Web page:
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Adopting Innovations—Lessons Learned From a Peer-Based Hospital Diversion Program

Bill Burns-Lynch and Mark S. Salzer

Abstract

Moves to bridge the gap between research and practice have heightened interest in how service innovations are adopted. This paper reports on a peer-based hospital diversion program that provided short-term respite care, clinical monitoring, connection or re-connection to other mental health services, and peer support. The program was successful in providing services to the target population and was viewed as highly desirable by service recipients and clinical agencies. However, full adoption of this innovation was not realized and it closed barely a year after opening. Lessons learned from both the life and death of this program are offered.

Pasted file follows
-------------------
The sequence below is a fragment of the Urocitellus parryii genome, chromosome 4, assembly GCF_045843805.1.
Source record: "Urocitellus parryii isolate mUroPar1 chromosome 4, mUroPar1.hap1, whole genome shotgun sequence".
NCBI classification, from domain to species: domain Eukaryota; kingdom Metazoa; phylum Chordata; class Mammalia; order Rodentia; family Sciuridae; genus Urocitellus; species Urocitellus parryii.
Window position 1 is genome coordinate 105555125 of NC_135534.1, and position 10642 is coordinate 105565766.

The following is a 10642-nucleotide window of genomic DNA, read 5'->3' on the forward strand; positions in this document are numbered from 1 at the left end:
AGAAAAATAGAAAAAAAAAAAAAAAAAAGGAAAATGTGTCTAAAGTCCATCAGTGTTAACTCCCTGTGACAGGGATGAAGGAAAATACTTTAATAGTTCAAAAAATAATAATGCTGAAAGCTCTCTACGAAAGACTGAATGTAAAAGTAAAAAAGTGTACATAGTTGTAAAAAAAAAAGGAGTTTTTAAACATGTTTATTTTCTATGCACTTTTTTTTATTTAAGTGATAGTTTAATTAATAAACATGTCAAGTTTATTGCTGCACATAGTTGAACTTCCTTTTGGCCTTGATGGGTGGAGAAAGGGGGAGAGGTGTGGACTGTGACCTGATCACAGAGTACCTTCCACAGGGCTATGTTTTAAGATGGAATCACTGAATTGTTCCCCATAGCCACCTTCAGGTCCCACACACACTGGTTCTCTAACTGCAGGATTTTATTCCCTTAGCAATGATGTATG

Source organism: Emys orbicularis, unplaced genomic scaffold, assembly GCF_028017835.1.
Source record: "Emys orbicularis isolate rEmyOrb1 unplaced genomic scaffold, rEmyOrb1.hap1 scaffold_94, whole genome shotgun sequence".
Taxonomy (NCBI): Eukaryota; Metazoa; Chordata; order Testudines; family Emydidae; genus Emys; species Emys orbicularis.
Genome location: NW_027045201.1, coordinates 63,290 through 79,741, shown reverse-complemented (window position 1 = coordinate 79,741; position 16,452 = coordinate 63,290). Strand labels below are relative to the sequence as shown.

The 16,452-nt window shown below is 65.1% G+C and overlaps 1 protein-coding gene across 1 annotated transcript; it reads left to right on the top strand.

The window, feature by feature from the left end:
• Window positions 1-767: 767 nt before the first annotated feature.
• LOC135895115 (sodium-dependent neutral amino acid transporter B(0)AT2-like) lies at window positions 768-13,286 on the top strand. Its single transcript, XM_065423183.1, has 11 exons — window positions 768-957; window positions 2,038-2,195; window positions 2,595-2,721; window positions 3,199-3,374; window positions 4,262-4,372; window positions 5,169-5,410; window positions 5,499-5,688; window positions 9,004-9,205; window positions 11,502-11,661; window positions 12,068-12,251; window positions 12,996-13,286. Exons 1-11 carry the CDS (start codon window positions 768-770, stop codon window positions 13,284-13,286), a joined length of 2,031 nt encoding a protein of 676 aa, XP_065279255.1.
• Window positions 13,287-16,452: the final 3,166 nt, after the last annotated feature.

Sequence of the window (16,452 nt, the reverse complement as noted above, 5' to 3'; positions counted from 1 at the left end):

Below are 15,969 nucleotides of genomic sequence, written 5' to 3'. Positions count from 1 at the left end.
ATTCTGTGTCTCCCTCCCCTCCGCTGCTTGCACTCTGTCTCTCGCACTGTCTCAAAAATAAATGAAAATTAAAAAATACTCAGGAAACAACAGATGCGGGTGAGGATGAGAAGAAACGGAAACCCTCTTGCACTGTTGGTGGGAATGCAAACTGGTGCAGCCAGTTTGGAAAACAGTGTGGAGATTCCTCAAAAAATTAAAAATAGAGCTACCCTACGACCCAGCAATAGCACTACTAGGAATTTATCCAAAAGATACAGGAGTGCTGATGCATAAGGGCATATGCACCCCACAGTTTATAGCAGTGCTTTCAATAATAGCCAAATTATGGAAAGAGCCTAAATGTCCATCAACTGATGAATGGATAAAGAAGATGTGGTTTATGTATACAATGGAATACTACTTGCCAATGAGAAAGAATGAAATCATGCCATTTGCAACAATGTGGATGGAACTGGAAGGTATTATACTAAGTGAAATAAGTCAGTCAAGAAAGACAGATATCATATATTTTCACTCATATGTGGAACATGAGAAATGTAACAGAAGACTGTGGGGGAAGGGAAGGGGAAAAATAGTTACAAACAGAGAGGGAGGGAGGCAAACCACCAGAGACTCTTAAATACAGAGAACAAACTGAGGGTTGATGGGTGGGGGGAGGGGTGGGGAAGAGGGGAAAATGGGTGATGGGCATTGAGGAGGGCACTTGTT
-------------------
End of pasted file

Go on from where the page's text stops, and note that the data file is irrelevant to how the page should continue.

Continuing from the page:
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Contributed on 6/29/2010

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